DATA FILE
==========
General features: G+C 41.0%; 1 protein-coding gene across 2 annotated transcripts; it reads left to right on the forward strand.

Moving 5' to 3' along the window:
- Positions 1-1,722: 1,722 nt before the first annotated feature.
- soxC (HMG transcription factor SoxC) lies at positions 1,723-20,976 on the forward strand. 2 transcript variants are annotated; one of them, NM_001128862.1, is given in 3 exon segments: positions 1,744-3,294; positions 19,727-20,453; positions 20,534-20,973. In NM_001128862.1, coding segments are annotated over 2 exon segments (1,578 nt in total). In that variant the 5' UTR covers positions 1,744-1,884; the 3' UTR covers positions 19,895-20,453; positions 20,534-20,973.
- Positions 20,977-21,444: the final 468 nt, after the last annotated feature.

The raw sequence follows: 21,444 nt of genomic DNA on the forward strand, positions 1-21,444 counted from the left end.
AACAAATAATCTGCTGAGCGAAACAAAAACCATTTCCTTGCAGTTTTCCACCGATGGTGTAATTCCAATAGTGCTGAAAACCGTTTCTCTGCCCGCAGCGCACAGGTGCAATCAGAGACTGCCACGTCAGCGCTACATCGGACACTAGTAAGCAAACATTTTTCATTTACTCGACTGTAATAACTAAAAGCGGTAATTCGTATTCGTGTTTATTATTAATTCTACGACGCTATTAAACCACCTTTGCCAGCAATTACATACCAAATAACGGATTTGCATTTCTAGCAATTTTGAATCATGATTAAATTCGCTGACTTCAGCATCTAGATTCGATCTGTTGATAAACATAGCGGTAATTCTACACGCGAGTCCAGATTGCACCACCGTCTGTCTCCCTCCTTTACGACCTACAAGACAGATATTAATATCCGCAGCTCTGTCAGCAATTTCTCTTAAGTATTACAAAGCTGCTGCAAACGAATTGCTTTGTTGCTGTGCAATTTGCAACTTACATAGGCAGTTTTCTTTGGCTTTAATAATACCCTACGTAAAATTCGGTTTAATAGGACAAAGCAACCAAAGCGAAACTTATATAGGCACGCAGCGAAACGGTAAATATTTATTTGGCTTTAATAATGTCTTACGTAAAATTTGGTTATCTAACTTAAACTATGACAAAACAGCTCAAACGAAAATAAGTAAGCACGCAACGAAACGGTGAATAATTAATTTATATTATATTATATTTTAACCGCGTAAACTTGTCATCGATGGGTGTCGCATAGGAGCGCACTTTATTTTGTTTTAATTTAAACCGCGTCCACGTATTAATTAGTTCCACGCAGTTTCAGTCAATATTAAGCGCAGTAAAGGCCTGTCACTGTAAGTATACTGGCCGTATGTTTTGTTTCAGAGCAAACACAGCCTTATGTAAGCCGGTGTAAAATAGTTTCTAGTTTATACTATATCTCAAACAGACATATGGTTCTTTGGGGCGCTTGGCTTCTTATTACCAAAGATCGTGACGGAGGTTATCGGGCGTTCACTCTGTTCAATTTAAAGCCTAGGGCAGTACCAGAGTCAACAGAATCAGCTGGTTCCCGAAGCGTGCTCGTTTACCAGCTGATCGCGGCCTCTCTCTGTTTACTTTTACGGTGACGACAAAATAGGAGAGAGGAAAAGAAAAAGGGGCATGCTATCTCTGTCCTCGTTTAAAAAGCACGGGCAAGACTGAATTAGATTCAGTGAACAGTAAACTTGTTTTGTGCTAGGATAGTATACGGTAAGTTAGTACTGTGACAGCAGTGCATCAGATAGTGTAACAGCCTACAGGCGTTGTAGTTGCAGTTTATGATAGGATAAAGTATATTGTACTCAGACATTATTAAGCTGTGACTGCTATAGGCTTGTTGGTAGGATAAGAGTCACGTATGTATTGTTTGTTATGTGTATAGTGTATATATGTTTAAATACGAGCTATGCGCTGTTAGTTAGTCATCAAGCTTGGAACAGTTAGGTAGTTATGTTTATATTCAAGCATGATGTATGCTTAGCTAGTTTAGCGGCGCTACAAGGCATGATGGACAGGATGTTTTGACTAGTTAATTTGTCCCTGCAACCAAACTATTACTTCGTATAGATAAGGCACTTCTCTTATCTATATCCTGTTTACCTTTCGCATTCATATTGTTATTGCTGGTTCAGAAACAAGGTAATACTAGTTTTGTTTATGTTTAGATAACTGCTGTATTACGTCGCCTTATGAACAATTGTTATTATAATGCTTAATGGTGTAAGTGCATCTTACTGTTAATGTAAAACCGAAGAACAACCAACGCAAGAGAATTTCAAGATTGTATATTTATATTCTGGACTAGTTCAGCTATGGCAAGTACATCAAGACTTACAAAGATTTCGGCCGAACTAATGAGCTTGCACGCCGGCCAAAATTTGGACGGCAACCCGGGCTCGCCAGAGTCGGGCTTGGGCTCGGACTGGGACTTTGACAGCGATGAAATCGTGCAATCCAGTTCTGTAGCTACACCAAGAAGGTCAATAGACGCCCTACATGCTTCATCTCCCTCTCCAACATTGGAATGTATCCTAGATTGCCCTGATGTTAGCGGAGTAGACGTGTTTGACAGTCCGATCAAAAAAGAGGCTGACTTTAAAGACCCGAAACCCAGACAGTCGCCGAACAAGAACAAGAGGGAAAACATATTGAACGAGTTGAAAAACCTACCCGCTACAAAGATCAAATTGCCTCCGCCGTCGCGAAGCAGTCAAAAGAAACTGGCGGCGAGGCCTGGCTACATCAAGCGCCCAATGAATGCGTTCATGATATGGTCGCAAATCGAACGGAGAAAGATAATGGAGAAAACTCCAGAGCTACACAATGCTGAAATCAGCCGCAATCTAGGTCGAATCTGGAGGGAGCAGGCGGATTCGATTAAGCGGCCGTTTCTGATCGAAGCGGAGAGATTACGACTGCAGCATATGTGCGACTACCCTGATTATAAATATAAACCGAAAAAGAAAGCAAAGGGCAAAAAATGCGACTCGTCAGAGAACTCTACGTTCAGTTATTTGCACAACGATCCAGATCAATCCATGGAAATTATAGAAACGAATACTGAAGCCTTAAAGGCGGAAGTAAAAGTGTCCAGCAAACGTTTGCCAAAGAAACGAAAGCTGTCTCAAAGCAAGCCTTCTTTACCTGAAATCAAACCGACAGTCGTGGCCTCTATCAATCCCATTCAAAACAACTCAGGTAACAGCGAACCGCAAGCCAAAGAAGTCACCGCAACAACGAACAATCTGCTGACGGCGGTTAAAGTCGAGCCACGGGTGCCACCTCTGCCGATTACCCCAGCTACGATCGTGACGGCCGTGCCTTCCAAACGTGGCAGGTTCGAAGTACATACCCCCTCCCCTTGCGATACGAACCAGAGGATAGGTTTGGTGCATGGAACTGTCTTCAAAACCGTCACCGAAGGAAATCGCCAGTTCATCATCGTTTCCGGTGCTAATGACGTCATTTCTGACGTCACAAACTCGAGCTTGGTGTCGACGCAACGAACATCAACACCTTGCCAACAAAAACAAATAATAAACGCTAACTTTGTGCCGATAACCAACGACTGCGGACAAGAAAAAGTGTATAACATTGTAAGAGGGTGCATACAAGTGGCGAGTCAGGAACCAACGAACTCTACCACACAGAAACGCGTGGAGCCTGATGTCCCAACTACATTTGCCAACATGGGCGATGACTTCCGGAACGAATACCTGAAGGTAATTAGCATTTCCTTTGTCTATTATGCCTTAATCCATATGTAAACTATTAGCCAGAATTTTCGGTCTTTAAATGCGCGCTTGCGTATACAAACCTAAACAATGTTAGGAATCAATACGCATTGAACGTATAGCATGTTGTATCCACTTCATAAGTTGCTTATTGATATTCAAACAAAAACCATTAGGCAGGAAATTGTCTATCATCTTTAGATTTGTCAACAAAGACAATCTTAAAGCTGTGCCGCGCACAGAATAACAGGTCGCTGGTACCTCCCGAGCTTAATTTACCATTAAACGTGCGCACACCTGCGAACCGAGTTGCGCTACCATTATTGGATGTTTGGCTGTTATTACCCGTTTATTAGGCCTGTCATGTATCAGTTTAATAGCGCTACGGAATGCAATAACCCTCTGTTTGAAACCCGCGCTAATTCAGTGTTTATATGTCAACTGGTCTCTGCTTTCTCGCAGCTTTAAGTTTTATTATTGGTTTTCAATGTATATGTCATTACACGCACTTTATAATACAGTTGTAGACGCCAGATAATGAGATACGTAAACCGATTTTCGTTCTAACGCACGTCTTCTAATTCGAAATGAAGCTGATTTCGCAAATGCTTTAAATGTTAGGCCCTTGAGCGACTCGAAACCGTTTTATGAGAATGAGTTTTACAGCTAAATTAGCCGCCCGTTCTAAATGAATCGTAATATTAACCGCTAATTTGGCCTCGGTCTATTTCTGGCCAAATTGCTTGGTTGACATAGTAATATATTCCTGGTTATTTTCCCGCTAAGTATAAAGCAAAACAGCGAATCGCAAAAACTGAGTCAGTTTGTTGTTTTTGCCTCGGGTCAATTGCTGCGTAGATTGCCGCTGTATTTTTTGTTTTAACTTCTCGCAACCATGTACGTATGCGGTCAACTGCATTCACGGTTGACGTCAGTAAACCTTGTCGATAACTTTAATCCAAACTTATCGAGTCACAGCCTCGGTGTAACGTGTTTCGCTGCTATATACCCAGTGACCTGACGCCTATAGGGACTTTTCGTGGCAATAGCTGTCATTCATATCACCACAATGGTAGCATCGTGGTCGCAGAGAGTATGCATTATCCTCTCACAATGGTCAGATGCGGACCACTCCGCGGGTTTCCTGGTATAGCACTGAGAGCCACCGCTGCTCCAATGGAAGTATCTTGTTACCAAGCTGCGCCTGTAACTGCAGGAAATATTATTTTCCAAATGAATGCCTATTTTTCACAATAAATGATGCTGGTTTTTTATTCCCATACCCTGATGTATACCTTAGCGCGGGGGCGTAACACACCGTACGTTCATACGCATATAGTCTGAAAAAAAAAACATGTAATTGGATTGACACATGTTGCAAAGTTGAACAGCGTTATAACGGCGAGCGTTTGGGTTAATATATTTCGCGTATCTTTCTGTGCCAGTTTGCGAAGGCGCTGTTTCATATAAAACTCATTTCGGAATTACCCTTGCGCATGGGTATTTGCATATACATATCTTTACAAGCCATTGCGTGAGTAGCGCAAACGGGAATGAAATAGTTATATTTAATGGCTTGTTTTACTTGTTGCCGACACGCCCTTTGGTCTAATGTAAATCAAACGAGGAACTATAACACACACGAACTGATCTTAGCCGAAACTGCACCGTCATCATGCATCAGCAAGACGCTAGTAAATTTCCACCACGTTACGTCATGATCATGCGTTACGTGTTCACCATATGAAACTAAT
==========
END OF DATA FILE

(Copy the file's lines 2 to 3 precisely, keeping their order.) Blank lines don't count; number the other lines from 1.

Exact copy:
Moving 5' to 3' along the window:
- Positions 1-1,722: 1,722 nt before the first annotated feature.